Concerns raised over drafting of law, as critics fear cybercrime regulations could be used to restrict freedom of expression and stifle political dissent

    Featured Videos

    Your JavaScript is turned off or you have an old version of Adobe's Flash Player. Get the latest Flash player.
    Baghdad Bikers Defy War with a Roari
    X
    June 28, 2016 10:33 AM
    Baghdad is a city of contradictions. War is a constant. Explosions and kidnappings are part of daily life. But the Iraqi capital remains a thriving city, even if a little beat up. VOA's Sharon Behn reports on how some in Baghdad are defying the stereotype of a nation at war by pursuing a lifestyle known for its iconic symbols of rebellion: motorbikes, leather jackets and roaring engines.
    Video

    Video Baghdad Bikers Defy War with a Roar

    Baghdad is a city of contradictions. War is a constant. Explosions and kidnappings are part of daily life. But the Iraqi capital remains a thriving city, even if a little beat up. VOA's Sharon Behn reports on how some in Baghdad are defying the stereotype of a nation at war by pursuing a lifestyle known for its iconic symbols of rebellion: motorbikes, leather jackets and roaring engines.
    Video

    Video Melting Pot of Immigrants Working to Restore US Capitol Dome

    The American Iron Works company is one of the firms working to renovate the iconic U.S. Capitol Dome. The company employs immigrants of many different cultural and national backgrounds. VOA’s Arman Tarjimanyan has more.
    Video

    Video Testing Bamboo as Building Material

    For thousands of years various species of bamboo - one of the world's most versatile plants - have been used for diverse purposes ranging from food and medicine to textiles and construction. But its use on a large scale is hampered because it's not manufactured to specific standards but grown in the ground. A University of Pittsburgh professor is on track to changing that. VOA’s George Putic reports.
    Video

    Video Orphanage in Iraqi City Houses Kids Who Lost their Parents to Attacks by IS

    An orphanage in Iraqi Kurdistan has become home to scores of Yazidi children who lost their parents after Islamic State militants took over Sinjar in Iraq’s Nineveh Province in 2014. Iraqi Kurdish forces backed by the U.S. airstrikes have since recaptured Sinjar but the need for the care provided by the orphanage continues. VOA’s Kawa Omar filed this report narrated by Rob Raffaele.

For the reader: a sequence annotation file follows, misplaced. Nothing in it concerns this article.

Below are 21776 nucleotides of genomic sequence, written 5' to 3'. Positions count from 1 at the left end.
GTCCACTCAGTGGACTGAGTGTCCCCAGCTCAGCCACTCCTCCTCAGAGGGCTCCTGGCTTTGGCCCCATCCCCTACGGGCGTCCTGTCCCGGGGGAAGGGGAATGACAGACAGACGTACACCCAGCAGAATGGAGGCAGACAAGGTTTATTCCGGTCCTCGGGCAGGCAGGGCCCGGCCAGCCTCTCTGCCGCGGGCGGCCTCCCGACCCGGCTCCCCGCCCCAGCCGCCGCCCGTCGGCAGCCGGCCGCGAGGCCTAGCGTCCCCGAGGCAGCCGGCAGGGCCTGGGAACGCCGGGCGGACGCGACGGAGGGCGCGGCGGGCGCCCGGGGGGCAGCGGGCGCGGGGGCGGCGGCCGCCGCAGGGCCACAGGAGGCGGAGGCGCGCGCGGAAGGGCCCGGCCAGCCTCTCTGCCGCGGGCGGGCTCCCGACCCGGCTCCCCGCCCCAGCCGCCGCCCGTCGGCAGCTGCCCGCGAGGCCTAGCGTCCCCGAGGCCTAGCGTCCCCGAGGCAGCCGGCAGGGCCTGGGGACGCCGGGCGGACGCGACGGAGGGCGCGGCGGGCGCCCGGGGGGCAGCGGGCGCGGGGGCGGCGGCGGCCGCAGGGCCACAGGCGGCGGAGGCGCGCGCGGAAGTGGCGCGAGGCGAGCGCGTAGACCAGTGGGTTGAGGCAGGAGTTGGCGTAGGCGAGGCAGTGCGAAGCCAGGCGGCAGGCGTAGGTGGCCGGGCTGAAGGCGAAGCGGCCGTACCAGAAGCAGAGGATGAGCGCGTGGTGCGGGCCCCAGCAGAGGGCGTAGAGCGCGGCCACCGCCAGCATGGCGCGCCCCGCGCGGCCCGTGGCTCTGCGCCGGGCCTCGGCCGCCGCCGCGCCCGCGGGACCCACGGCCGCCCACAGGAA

Video

    Video Re-Opening Old Wounds in a Bullet-Riddled Cultural Landmark

    A cultural landmark before Lebanon’s civil war transformed it into a nest of snipers, Beirut’s ‘Yellow House’ is once again set to play a crucial role in the city.  Built in a neo-Ottoman style in the 1920s, in September it is set to be re-opened as a ‘memory museum’ - its bullet-riddled walls and bunkered positions overlooking the city’s notorious ‘Green Line’ maintained for posterity. John Owens reports from Beirut.
    Video

    Video Brexit Resounds in US Presidential Contest

    Britain’s decision to leave the European Union is resounding in America’s presidential race. As VOA’s Michael Bowman reports, Republican presumptive nominee Donald Trump sees Britain’s move as an affirmation of his campaign’s core messages, while Democrat Hillary Clinton sees the episode as further evidence that Trump is unfit to be president.
    Video

    Video New York Pride March A Celebration of Life, Mourning of Loss

    At this year’s march in New York marking the end of pride week, a record-breaking crowd of LGBT activists and allies marched down Manhattan's Fifth Avenue, in what will be long remembered as a powerful display of solidarity and remembrance for the 49 victims killed two weeks ago in an Orlando gay nightclub.
    Video

    Video NASA Juno Spacecraft, Nearing Jupiter, to Shed Light on Gas Giant

    After a five-year journey, the spacecraft Juno is nearing its destination, the giant planet Jupiter, where it will enter orbit and start sending data back July 4th. As Mike O'Sullivan reports from Pasadena, California, the craft will pierce the veil of Jupiter's dense cloud cover to reveal its mysteries.
    Video

    Video Orlando Shooting Changes Debate on Gun Control

    It’s been nearly two weeks since the largest mass shooting ever in the United States. Despite public calls for tighter gun control laws, Congress is at an impasse. Democratic lawmakers resorted to a 1960s civil rights tactic to portray their frustration. VOA’s Carolyn Presutti explains how the Orlando, Florida shooting is changing the debate.
    Video

    Video Tunisian Fishing Town Searches for Jobs, Local Development Solutions

    As the European Union tries to come to grips with its migrant crisis, some newcomers are leaving voluntarily. But those returning to their home countries face an uncertain future.  Five years after Tunisia's revolution, the tiny North African country is struggling with unrest, soaring unemployment and plummeting growth. From the southern Tunisian fishing town of Zarzis, Lisa Bryant takes a look for VOA at a search for local solutions.
    Video

    Video 'American Troops' in Russia Despite Tensions

    Historic battle re-enactment is a niche hobby with a fair number of adherents in Russia where past military victories are played-up by the Kremlin as a show of national strength. But, one group of World War II re-enactors in Moscow has the rare distinction of choosing to play western ally troops. VOA's Daniel Schearf explains.
    Video

    Video Muslim American Mayor Calls for Tolerance

    Syrian-born Mohamed Khairullah describes himself as "an American mayor who happens to be Muslim." As the three-term mayor of Prospect Park, New Jersey, he believes his town of 6,000 is an example of how ethnicity and religious beliefs should not determine a community's leadership. Ramon Taylor has this report from Prospect Park.

    Special Report

    Adrift The Invisible African Diaspora